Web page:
Through my love of eating, I’ve also managed to forge some lovely friendships with the teams behind the buns, and their enthusiasm for bringing the best to Bristol is wonderful to see. I often get tagged in burger photos on Instagram and on Twitter, and receive messages from friends and strangers asking for recommendations on where to get their next burger fix and this brings me no end of joy. I’ve been able to meet, communicate and discuss all things meaty with a bunch of new faces which I really love. It’s just another reason (aside from them being delicious) that I will always champion the Bristol burger gods and for some people to call me Bristol’s burger queen is beyond a compliment.

Action for Change

There are so many examples of initiatives and events I could shout out for this example of why Bristol is special, so big up to everyone championing to make a difference in any way they can. Not only do individuals recognise problems and the need for change here, but they actually roll up their sleeves and start doing something about it.

The 91 Ways events have proved hugely popular across the city, and the idea behind it is really quite simple; uniting people through the love of food. Bristol has a diverse range of communities that live together and these events are designed to fuse these different cultures and promote a healthier, more sustainable city. It also allows communities or people who may feel isolated or out on a limb to make connections with others and engage in important discussions. It is ideas like this that allow people from all walks of life the chance to come together.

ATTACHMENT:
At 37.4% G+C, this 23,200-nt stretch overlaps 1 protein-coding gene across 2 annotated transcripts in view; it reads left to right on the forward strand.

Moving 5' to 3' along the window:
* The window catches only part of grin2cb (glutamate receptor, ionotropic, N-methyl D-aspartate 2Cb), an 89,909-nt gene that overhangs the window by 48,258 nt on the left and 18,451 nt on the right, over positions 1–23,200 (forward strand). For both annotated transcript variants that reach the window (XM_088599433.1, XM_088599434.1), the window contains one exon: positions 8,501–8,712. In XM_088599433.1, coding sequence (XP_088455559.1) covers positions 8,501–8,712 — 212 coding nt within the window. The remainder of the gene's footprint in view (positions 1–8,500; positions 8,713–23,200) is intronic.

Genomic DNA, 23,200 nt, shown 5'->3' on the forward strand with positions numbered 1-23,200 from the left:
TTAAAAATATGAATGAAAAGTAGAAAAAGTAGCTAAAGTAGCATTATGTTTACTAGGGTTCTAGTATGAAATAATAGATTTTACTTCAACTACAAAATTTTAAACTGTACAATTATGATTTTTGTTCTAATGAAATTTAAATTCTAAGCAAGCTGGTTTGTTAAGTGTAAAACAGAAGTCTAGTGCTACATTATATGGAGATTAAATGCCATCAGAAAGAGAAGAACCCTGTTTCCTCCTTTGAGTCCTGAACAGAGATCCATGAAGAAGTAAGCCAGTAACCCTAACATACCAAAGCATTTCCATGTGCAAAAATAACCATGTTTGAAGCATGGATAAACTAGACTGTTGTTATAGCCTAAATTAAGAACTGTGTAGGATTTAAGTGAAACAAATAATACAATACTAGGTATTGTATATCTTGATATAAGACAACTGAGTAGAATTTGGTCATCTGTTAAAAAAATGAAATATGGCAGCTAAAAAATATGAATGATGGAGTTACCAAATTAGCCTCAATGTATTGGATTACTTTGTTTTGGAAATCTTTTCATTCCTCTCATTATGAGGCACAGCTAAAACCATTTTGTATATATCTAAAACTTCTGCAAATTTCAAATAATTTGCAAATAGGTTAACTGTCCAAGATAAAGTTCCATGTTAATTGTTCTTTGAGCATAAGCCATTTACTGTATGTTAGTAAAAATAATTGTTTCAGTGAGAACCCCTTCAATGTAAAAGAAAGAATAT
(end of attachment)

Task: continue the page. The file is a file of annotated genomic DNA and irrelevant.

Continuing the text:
There are also smaller scale (but no less important) projects, such as Incredible Edible Bristol which promotes the use of land (no matter how big or small) to grow food. The team here, made up of volunteers and partners have created over 30 edible gardens in spaces across Bristol and the food grown is free and for anyone to take away and eat.  This initiative has also introduced a scheme to get schools involved, so that youngsters can see the importance first hand of being able to grow and eat sustainably.

As in every city there are charities designed to help the less fortunate, so this is not something new in Bristol, however the support and willingness of people to get stuck in and help knows no bounds here. People collecting donations of food and warm clothes to hand out to those sleeping on the streets, unwanted/unused scarfs tied to lampposts so that those who are homeless can take them to keep and fund raising events are just a small selection of ideas I have witnessed whilst living here. Care in the community has never had more of a profound meaning.

So Bristol, I love you, do you mind if I stay?